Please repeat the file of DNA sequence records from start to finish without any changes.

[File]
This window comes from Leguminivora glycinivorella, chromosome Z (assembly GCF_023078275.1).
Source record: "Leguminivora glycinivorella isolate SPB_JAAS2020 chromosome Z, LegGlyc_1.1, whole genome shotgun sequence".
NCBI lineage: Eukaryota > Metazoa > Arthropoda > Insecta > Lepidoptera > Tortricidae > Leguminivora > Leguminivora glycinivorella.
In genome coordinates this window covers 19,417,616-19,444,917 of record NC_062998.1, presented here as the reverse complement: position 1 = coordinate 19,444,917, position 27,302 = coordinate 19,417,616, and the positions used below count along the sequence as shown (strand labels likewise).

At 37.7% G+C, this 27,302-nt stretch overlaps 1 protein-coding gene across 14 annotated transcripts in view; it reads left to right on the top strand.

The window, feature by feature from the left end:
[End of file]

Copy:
This window comes from Leguminivora glycinivorella, chromosome Z (assembly GCF_023078275.1).
Source record: "Leguminivora glycinivorella isolate SPB_JAAS2020 chromosome Z, LegGlyc_1.1, whole genome shotgun sequence".
NCBI lineage: Eukaryota > Metazoa > Arthropoda > Insecta > Lepidoptera > Tortricidae > Leguminivora > Leguminivora glycinivorella.
In genome coordinates this window covers 19,417,616-19,444,917 of record NC_062998.1, presented here as the reverse complement: position 1 = coordinate 19,444,917, position 27,302 = coordinate 19,417,616, and the positions used below count along the sequence as shown (strand labels likewise).

At 37.7% G+C, this 27,302-nt stretch overlaps 1 protein-coding gene across 14 annotated transcripts in view; it reads left to right on the top strand.

The window, feature by feature from the left end: